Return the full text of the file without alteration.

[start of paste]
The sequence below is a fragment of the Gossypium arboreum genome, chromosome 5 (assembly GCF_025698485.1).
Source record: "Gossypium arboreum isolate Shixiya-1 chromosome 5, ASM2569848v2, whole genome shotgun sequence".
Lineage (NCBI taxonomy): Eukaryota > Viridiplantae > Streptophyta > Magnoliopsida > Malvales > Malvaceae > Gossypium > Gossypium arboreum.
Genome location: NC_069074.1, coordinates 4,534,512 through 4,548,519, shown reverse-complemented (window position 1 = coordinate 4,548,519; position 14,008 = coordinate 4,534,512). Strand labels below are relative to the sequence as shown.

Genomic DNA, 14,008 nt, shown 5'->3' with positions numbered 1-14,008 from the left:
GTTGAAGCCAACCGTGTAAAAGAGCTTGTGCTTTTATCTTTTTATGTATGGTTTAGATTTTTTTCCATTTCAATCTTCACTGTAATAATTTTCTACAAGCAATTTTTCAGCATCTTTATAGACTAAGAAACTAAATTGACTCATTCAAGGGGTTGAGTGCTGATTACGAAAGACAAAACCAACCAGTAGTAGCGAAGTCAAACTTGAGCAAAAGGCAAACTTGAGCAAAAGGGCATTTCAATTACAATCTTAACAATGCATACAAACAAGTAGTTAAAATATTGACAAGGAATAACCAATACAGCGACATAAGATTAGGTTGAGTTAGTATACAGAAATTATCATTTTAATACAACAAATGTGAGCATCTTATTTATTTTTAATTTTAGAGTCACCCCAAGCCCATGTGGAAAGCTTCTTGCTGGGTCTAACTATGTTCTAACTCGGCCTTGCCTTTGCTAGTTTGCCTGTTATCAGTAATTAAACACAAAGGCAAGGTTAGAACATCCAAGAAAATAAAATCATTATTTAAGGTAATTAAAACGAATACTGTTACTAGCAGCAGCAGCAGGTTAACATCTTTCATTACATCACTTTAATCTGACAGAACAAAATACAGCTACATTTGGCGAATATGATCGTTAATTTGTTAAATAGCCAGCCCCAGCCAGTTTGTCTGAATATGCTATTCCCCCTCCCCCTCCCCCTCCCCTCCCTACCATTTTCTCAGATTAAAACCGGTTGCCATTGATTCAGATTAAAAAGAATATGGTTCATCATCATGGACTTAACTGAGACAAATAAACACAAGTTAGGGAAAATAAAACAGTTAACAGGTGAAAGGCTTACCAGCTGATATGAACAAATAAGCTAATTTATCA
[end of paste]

The sequence below is a fragment of the Gossypium arboreum genome, chromosome 5 (assembly GCF_025698485.1).
Source record: "Gossypium arboreum isolate Shixiya-1 chromosome 5, ASM2569848v2, whole genome shotgun sequence".
Lineage (NCBI taxonomy): Eukaryota > Viridiplantae > Streptophyta > Magnoliopsida > Malvales > Malvaceae > Gossypium > Gossypium arboreum.
Genome location: NC_069074.1, coordinates 4,534,512 through 4,548,519, shown reverse-complemented (window position 1 = coordinate 4,548,519; position 14,008 = coordinate 4,534,512). Strand labels below are relative to the sequence as shown.

Genomic DNA, 14,008 nt, shown 5'->3' with positions numbered 1-14,008 from the left:
GTTGAAGCCAACCGTGTAAAAGAGCTTGTGCTTTTATCTTTTTATGTATGGTTTAGATTTTTTTCCATTTCAATCTTCACTGTAATAATTTTCTACAAGCAATTTTTCAGCATCTTTATAGACTAAGAAACTAAATTGACTCATTCAAGGGGTTGAGTGCTGATTACGAAAGACAAAACCAACCAGTAGTAGCGAAGTCAAACTTGAGCAAAAGGCAAACTTGAGCAAAAGGGCATTTCAATTACAATCTTAACAATGCATACAAACAAGTAGTTAAAATATTGACAAGGAATAACCAATACAGCGACATAAGATTAGGTTGAGTTAGTATACAGAAATTATCATTTTAATACAACAAATGTGAGCATCTTATTTATTTTTAATTTTAGAGTCACCCCAAGCCCATGTGGAAAGCTTCTTGCTGGGTCTAACTATGTTCTAACTCGGCCTTGCCTTTGCTAGTTTGCCTGTTATCAGTAATTAAACACAAAGGCAAGGTTAGAACATCCAAGAAAATAAAATCATTATTTAAGGTAATTAAAACGAATACTGTTACTAGCAGCAGCAGCAGGTTAACATCTTTCATTACATCACTTTAATCTGACAGAACAAAATACAGCTACATTTGGCGAATATGATCGTTAATTTGTTAAATAGCCAGCCCCAGCCAGTTTGTCTGAATATGCTATTCCCCCTCCCCCTCCCCCTCCCCTCCCTACCATTTTCTCAGATTAAAACCGGTTGCCATTGATTCAGATTAAAAAGAATATGGTTCATCATCATGGACTTAACTGAGACAAATAAACACAAGTTAGGGAAAATAAAACAGTTAACAGGTGAAAGGCTTACCAGCTGATATGAACAAATAAGCTAATTTATCA